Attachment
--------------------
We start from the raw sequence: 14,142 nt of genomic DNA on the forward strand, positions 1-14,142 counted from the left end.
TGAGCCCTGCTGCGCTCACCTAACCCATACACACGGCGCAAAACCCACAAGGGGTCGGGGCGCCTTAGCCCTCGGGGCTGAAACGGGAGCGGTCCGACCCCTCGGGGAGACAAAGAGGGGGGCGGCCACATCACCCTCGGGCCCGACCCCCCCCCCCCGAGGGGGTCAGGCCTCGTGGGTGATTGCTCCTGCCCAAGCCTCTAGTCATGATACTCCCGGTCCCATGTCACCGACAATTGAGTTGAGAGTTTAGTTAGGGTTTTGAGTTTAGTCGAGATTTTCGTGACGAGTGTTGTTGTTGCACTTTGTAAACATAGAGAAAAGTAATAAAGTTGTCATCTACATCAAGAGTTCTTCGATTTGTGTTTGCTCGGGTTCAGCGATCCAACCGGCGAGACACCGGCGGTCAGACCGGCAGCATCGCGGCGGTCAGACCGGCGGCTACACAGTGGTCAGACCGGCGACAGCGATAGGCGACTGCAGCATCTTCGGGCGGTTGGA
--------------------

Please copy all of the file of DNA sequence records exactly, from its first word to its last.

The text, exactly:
We start from the raw sequence: 14,142 nt of genomic DNA on the forward strand, positions 1-14,142 counted from the left end.
TGAGCCCTGCTGCGCTCACCTAACCCATACACACGGCGCAAAACCCACAAGGGGTCGGGGCGCCTTAGCCCTCGGGGCTGAAACGGGAGCGGTCCGACCCCTCGGGGAGACAAAGAGGGGGGCGGCCACATCACCCTCGGGCCCGACCCCCCCCCCCCGAGGGGGTCAGGCCTCGTGGGTGATTGCTCCTGCCCAAGCCTCTAGTCATGATACTCCCGGTCCCATGTCACCGACAATTGAGTTGAGAGTTTAGTTAGGGTTTTGAGTTTAGTCGAGATTTTCGTGACGAGTGTTGTTGTTGCACTTTGTAAACATAGAGAAAAGTAATAAAGTTGTCATCTACATCAAGAGTTCTTCGATTTGTGTTTGCTCGGGTTCAGCGATCCAACCGGCGAGACACCGGCGGTCAGACCGGCAGCATCGCGGCGGTCAGACCGGCGGCTACACAGTGGTCAGACCGGCGACAGCGATAGGCGACTGCAGCATCTTCGGGCGGTTGGA